Business schools to create new scholarship

Two new scholarships will be available for business students after a family-owned, Pittsburgh-based realty company donated $1 million to Pitt.

The Howard Hanna family donated the money last week to the Joseph M. Katz Graduate School of Business and College of Business Administration (CBA) to offer “need-based financial support” to graduate and undergraduate business students, according to a release.

Howard Hanna Jr., founder of Howard Hanna Real Estate Services, is a Distinguished Alumnus of the Katz Graduate School of Business. His family members, including his son, Howard Hanna III, his daughters, Helen Casey and Annie Cestra, and five grandchildren — four of whom are Pitt graduates — all work in the management of the company in different capacities. 

University spokeswoman Cara Masset said in an email that the Hanna family’s donation is their first major scholarship gift, although the family has been a supporter of Pitt in the past. 

According to Masset, Pitt will award the scholarships as part of the admissions process without a separate application. 

“The gift is endowed, so it will provide scholarship support in perpetuity,” Masset said. “The principal amount of $1 million will be kept intact and investment income will be distributed to scholarship recipients.”

According to Masset, the endowed gift is arranged so that the investment income from $750,000 of the endowment will be used for scholarships for CBA students and the investment income from $250,000 of the endowment will be used for scholarships for Katz students.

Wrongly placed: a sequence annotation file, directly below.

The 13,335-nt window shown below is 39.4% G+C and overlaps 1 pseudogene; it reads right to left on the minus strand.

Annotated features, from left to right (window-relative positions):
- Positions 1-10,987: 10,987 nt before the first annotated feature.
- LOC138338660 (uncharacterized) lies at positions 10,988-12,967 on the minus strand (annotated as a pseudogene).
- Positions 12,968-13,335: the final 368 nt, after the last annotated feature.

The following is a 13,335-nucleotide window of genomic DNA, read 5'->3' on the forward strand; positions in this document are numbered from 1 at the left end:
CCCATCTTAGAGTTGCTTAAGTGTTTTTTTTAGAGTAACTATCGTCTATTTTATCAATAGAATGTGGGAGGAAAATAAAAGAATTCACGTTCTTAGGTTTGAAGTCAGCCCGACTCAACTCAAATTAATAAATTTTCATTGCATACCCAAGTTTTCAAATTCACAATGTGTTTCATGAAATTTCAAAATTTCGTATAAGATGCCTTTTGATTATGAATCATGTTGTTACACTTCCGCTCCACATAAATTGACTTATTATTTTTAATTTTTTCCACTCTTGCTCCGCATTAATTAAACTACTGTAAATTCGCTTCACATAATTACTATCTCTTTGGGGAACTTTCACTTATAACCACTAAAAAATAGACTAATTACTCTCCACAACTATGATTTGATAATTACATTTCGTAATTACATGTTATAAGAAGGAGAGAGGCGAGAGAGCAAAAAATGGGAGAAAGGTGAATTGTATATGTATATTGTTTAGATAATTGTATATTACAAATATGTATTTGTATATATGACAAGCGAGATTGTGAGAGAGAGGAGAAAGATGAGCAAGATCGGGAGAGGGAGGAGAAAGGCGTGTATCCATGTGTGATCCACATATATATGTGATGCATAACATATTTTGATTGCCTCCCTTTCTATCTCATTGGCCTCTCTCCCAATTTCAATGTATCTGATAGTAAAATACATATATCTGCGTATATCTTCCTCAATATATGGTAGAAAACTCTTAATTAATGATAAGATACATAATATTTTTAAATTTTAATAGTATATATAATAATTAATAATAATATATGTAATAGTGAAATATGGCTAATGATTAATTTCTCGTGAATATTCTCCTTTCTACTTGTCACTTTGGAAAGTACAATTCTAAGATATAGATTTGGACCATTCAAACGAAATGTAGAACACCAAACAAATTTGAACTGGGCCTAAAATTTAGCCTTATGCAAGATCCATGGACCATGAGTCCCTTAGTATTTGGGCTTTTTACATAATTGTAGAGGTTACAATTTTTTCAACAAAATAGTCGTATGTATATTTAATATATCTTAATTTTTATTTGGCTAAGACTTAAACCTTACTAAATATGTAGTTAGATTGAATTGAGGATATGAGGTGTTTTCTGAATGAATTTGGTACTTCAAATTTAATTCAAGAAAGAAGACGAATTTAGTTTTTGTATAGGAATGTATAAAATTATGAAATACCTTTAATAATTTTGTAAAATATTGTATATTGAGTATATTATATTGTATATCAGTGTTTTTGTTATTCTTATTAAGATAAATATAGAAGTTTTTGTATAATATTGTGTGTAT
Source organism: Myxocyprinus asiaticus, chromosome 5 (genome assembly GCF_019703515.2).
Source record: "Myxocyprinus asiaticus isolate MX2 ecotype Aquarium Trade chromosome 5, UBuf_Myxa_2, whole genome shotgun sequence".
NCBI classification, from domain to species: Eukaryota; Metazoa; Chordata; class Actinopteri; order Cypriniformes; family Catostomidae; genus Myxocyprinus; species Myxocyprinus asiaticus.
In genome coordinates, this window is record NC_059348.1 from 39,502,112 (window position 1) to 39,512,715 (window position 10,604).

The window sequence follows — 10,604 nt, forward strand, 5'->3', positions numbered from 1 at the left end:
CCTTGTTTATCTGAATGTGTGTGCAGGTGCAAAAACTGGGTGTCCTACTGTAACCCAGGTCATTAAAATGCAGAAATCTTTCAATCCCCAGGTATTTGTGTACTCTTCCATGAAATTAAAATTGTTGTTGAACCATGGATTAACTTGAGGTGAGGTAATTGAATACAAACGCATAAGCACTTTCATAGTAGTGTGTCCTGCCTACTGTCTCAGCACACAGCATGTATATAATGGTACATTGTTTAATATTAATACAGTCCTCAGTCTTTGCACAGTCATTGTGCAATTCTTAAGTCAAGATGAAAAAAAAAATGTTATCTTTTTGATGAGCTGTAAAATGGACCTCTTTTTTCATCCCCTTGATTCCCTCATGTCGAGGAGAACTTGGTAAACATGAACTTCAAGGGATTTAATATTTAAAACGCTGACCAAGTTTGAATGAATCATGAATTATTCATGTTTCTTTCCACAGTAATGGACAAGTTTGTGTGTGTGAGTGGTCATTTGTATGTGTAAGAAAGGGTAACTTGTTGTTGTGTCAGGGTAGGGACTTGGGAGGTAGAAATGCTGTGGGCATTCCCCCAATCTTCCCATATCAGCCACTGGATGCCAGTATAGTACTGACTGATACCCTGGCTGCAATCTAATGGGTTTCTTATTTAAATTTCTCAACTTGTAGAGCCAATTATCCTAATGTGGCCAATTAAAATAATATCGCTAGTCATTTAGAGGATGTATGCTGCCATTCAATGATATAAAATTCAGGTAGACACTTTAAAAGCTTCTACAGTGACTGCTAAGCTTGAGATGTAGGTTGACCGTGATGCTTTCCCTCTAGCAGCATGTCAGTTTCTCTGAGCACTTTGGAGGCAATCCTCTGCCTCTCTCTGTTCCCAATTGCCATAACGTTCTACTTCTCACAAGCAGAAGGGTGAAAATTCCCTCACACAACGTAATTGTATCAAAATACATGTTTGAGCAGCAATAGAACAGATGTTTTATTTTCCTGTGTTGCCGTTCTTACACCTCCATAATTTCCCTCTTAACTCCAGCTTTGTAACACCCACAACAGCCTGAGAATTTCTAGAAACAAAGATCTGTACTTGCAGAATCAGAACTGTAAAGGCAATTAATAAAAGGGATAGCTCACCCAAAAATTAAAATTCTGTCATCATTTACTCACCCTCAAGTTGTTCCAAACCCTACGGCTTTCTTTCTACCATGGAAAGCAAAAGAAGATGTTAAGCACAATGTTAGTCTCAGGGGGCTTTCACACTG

Hanna III, chairman and CEO of his family’s company, said in the release that Pitt has been an important cornerstone in his dad’s life, in his family and in their company. 

“His abilities allowed him to graduate from Pitt with both undergraduate and master’s degrees in business,” Hanna III said. “The Howard W. Hanna Jr. scholarship funds are a small repayment so that future generations can receive the same grounding in leadership that our father received from [Pitt].”

Editor’s Note: A previous version of this article said the CBA will have $750,000 to distribute to students through the fund, while Katz will have the remaining $250,000 to award. While these allocations are correct, these amounts are simply endowments, and only the investment income will be distributed in the form of scholarships.